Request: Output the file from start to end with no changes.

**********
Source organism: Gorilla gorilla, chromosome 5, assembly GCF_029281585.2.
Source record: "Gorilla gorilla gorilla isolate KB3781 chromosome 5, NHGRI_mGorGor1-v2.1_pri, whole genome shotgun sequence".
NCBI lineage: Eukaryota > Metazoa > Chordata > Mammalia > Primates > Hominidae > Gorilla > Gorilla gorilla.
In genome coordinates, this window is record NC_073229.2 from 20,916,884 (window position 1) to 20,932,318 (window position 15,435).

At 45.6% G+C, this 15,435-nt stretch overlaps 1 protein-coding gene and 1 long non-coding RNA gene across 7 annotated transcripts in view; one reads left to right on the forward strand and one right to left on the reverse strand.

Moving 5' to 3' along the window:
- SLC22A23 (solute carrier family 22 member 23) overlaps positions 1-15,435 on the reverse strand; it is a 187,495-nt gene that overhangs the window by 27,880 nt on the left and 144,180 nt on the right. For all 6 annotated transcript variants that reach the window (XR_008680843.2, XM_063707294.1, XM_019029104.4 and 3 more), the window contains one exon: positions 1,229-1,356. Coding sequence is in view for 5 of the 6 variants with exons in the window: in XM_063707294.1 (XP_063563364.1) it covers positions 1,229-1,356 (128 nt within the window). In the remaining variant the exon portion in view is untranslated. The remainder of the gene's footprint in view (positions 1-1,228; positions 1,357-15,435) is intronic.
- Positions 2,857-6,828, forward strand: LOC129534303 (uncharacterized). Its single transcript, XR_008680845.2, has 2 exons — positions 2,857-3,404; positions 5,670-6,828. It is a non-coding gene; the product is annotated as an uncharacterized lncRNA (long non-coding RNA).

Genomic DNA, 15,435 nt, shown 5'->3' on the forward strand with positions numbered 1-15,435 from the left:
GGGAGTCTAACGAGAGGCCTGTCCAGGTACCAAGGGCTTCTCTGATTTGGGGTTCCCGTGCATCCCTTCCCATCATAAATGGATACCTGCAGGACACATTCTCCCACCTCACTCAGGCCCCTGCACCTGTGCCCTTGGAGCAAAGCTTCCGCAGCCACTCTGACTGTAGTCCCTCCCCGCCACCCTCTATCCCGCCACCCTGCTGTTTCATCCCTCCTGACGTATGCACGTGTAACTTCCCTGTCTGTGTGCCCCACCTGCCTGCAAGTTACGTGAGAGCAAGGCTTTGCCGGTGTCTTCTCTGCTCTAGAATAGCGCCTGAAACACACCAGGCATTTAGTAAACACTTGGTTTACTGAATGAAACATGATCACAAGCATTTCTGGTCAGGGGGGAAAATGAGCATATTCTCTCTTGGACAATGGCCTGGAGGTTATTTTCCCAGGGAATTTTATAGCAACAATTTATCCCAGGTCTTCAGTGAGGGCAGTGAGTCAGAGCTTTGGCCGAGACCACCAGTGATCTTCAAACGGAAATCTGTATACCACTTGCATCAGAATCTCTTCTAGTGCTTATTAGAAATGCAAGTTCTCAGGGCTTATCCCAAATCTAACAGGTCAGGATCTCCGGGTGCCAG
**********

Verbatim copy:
Source organism: Gorilla gorilla, chromosome 5, assembly GCF_029281585.2.
Source record: "Gorilla gorilla gorilla isolate KB3781 chromosome 5, NHGRI_mGorGor1-v2.1_pri, whole genome shotgun sequence".
NCBI lineage: Eukaryota > Metazoa > Chordata > Mammalia > Primates > Hominidae > Gorilla > Gorilla gorilla.
In genome coordinates, this window is record NC_073229.2 from 20,916,884 (window position 1) to 20,932,318 (window position 15,435).

At 45.6% G+C, this 15,435-nt stretch overlaps 1 protein-coding gene and 1 long non-coding RNA gene across 7 annotated transcripts in view; one reads left to right on the forward strand and one right to left on the reverse strand.

Moving 5' to 3' along the window:
- SLC22A23 (solute carrier family 22 member 23) overlaps positions 1-15,435 on the reverse strand; it is a 187,495-nt gene that overhangs the window by 27,880 nt on the left and 144,180 nt on the right. For all 6 annotated transcript variants that reach the window (XR_008680843.2, XM_063707294.1, XM_019029104.4 and 3 more), the window contains one exon: positions 1,229-1,356. Coding sequence is in view for 5 of the 6 variants with exons in the window: in XM_063707294.1 (XP_063563364.1) it covers positions 1,229-1,356 (128 nt within the window). In the remaining variant the exon portion in view is untranslated. The remainder of the gene's footprint in view (positions 1-1,228; positions 1,357-15,435) is intronic.
- Positions 2,857-6,828, forward strand: LOC129534303 (uncharacterized). Its single transcript, XR_008680845.2, has 2 exons — positions 2,857-3,404; positions 5,670-6,828. It is a non-coding gene; the product is annotated as an uncharacterized lncRNA (long non-coding RNA).

Genomic DNA, 15,435 nt, shown 5'->3' on the forward strand with positions numbered 1-15,435 from the left:
GGGAGTCTAACGAGAGGCCTGTCCAGGTACCAAGGGCTTCTCTGATTTGGGGTTCCCGTGCATCCCTTCCCATCATAAATGGATACCTGCAGGACACATTCTCCCACCTCACTCAGGCCCCTGCACCTGTGCCCTTGGAGCAAAGCTTCCGCAGCCACTCTGACTGTAGTCCCTCCCCGCCACCCTCTATCCCGCCACCCTGCTGTTTCATCCCTCCTGACGTATGCACGTGTAACTTCCCTGTCTGTGTGCCCCACCTGCCTGCAAGTTACGTGAGAGCAAGGCTTTGCCGGTGTCTTCTCTGCTCTAGAATAGCGCCTGAAACACACCAGGCATTTAGTAAACACTTGGTTTACTGAATGAAACATGATCACAAGCATTTCTGGTCAGGGGGGAAAATGAGCATATTCTCTCTTGGACAATGGCCTGGAGGTTATTTTCCCAGGGAATTTTATAGCAACAATTTATCCCAGGTCTTCAGTGAGGGCAGTGAGTCAGAGCTTTGGCCGAGACCACCAGTGATCTTCAAACGGAAATCTGTATACCACTTGCATCAGAATCTCTTCTAGTGCTTATTAGAAATGCAAGTTCTCAGGGCTTATCCCAAATCTAACAGGTCAGGATCTCCGGGTGCCAG